This page summarizes the relationships among specifications, whether they are finished standards or drafts. Below, each title links to the most recent version of a document.
W3C Recommendations have been reviewed by W3C Members, by software developers, and by other W3C groups and interested parties, and are endorsed by the Director as Web Standards. Learn more about the W3C Recommendation Track.
Group Notes are not standards and do not have the same level of W3C endorsement.
This specification defines a client-side API to access metadata information related to media resources on the Web.
This document describes the Media Fragments 1.0 specification. It specifies the syntax for constructing media fragment URIs and explains how to handle them when used over the HTTP protocol. The syntax is based on the specification of particular field-value pairs that can be used in URI fragment and URI query requests to restrict a media resource to a certain fragment.
This document defines the Ontology for Media Resources 1.0. The term "Ontology" is used in its broadest possible definition: a core vocabulary. The intent of this vocabulary is to bridge the different descriptions of media resources, and provide a core set of descriptive properties. This document defines a core set of metadata properties for media resources, along with their mappings to elements from a set of existing metadata formats. Besides that, the document presents a Semantic Web compatible implementation of the abstract ontology using RDF/OWL. The document is mostly targeted towards media resources available on the Web, as opposed to media resources that are only accessible in local repositories.
Aggregates requirements of a user with disabilities with respect to audio and video on the Web, providing background on user needs, alternative content technologies, and their application on the Web.
This document introduces a series of scenarios and a list of requirements guiding the work of the W3C Audio Working Group in its development of a web API for processing and synthesis of audio on the web.
Below are draft documents: Candidate Recommendations, other Working Drafts . Some of these may become Web Standards through the W3C Recommendation Track process. Others may be published as Group Notes or become obsolete specifications.
This document defines a set of APIs that allow local media, including audio and video, to be requested from a platform, media to be sent over the network to another browser or device implementing the appropriate set of real-time protocols, and media received from another browser or device to be processed and displayed locally.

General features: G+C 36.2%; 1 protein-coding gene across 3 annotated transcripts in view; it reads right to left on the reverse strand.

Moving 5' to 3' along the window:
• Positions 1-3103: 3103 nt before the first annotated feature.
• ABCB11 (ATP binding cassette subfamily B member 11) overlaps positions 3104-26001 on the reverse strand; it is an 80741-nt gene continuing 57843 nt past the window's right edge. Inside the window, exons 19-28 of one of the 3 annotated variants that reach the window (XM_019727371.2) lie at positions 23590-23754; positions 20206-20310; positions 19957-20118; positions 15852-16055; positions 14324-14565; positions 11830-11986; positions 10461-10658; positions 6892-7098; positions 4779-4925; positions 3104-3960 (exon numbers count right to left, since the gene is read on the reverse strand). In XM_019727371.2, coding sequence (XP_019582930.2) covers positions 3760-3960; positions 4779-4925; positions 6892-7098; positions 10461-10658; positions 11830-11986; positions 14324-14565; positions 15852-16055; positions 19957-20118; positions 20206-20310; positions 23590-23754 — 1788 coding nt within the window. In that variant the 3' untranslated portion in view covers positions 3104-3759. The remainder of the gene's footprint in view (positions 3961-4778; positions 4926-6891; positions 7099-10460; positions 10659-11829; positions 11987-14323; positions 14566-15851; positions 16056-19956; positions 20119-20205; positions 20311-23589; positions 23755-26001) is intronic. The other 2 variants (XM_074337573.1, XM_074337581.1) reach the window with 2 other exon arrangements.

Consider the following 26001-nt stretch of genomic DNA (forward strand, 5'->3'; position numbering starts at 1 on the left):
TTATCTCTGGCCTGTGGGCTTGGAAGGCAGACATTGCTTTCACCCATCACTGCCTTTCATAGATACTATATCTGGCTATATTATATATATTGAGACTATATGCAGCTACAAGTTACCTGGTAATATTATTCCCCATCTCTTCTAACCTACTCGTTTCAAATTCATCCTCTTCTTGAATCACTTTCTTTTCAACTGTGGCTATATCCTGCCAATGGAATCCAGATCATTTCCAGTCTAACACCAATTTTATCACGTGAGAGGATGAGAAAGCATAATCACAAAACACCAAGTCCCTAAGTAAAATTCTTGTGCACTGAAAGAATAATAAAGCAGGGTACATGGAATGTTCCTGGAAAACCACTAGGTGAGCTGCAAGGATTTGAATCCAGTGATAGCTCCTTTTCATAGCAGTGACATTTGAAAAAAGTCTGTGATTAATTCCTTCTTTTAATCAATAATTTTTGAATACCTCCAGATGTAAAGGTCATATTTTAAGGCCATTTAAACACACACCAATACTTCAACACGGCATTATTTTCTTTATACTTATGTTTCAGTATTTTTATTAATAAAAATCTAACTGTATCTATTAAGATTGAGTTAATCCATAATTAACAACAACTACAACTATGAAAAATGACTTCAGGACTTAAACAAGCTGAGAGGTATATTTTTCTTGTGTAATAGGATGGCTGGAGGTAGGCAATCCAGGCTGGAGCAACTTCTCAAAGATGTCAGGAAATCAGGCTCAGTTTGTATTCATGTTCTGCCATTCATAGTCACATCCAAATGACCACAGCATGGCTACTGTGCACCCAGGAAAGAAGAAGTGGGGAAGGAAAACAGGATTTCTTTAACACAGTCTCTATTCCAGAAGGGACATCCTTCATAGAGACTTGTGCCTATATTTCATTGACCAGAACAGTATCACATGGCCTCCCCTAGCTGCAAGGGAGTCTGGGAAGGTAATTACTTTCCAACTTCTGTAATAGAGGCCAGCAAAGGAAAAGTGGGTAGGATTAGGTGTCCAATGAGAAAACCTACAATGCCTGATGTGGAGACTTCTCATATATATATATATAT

This specification defines HTML form enhancements that provide access to the audio, image and video capture capabilities of the device.
This specification defines an API for sourcing audio and video media, such as TV and radio from broadcast, IPTV, or other sources, with associated channel and program metadata, and allows presentation of the media using the <video> and <audio> HTML elements. The API is agnostic of any underlying audio or video sourcing technologies.
This specification extends the Media Capture and Streams specification to allow a depth stream to be requested from 3D cameras.
This document defines how a stream of media can be captured from a DOM
element, such as a
This specification defines an API to grab still pictures from a capture device generating a video stream.
This document defines an API for recording audio and video streams.
This document defines how a user's display, or parts thereof, can be used as the source of a media stream using getOutputMedia, an extension to the Media Capture API [GETUSERMEDIA].
This specification introduces and compares two client-side APIs for processing and synthesizing real-time audio streams in the browser.
This document complements the Media Fragments 1.0 specification. It described various recipes for processing media fragments URI when used over the HTTP protocol.
Add content here.
This document describes use cases and requirements for the development of the Media Fragments 1.0 specification. It also specifies the syntax for constructing media fragment URIs and explains how to handle them when used over the HTTP protocol. It finally includes a technology survey for addressing fragments of multimedia document.
These specifications have either been superseded by others, or have been abandoned. They remain available for archival purposes, but are not intended to be used.
This proposal makes HTML Streams the foundation for integrated Web media processing by creating a mixing and effects processing API for HTML Streams.